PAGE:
Yes. A lot of it depends on the melody line of the vocals, and what the sustained notes are in the song. Ideally, the sustained notes will be at a very comfortable spot in your vocal range.


The same question applies to uke tuning. Will a certain tuning (key) be "right" for a certain voice (based on singing key) regardless of the song?

I think most people pick a uke tuning that's right for the uke, rather than their voice. Typically sopranos, concerts and tenors are gcea; baritones dgbe. And a lot of people have mentioned that they like their sopraninos tuned agf#b.


I find this all to be quite confusing....

I do, too. We frequently will try out a new song in 2 or 3 keys to decide which to do it in. Plus, if Rich is singing the melody, it's usually a different key than if I am.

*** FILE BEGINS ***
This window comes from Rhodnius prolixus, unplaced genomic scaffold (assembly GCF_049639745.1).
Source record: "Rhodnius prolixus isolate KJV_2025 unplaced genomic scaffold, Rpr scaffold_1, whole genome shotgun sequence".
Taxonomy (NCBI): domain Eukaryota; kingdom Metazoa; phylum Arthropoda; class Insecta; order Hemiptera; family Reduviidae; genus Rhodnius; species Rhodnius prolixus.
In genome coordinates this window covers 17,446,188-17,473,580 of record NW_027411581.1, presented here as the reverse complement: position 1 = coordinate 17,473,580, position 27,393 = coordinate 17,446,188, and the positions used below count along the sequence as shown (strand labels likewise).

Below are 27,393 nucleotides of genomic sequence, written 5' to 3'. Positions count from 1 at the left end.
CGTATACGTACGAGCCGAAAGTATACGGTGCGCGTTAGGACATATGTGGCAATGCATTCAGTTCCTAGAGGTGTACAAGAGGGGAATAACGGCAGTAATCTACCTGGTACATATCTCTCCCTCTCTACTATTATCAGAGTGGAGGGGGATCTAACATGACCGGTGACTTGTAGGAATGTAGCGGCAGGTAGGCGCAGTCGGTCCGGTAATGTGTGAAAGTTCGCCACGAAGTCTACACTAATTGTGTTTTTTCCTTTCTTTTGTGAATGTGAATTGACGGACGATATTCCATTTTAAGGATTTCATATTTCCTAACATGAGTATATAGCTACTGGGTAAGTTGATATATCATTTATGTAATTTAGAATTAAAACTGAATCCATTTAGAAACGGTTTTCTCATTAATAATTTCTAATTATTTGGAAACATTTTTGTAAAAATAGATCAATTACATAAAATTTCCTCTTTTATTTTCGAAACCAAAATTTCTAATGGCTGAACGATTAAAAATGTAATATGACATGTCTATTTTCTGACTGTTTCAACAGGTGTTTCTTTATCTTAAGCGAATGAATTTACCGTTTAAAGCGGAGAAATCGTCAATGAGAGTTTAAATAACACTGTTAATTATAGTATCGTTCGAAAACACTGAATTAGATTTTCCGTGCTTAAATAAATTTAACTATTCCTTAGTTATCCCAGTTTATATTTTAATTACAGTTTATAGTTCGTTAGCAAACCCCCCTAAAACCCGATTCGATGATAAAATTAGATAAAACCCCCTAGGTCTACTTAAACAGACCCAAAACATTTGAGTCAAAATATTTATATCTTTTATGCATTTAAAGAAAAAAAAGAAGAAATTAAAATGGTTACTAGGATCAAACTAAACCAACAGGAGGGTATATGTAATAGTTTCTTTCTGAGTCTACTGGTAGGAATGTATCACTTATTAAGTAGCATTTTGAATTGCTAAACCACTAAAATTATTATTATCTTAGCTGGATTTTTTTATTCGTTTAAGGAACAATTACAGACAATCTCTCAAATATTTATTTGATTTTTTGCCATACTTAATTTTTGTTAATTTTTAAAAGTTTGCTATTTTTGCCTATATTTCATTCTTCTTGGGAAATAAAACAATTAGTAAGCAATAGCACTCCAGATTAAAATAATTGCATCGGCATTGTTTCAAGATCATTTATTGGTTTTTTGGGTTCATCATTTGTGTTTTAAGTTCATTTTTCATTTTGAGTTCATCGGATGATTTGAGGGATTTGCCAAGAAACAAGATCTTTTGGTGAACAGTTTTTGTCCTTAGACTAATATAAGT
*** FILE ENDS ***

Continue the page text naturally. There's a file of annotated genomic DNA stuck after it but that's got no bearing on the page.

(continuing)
cpatch
04-24-2009, 10:39 AM
The same question applies to uke tuning. Will a certain tuning (key) be "right" for a certain voice (based on singing key) regardless of the song?
No...use a capo to change keys.

mailman
04-24-2009, 10:51 AM
I intend to buy a capo, and learn how and why and when to use it. I looked at some yesterday, actually. Saw one I liked by a company called G9(?), G7(?)...something like that. They didn't have the banjo/mandolin size in stock, though.

What I need is some face-to-face time with some other uke players to learn more about music. As wonderful as UU is, it's not the same as actually interacting one-on-one in real time with someone. That's the way I seem to learn the best.

mailman
04-24-2009, 10:58 AM
The capo I saw was by G7th....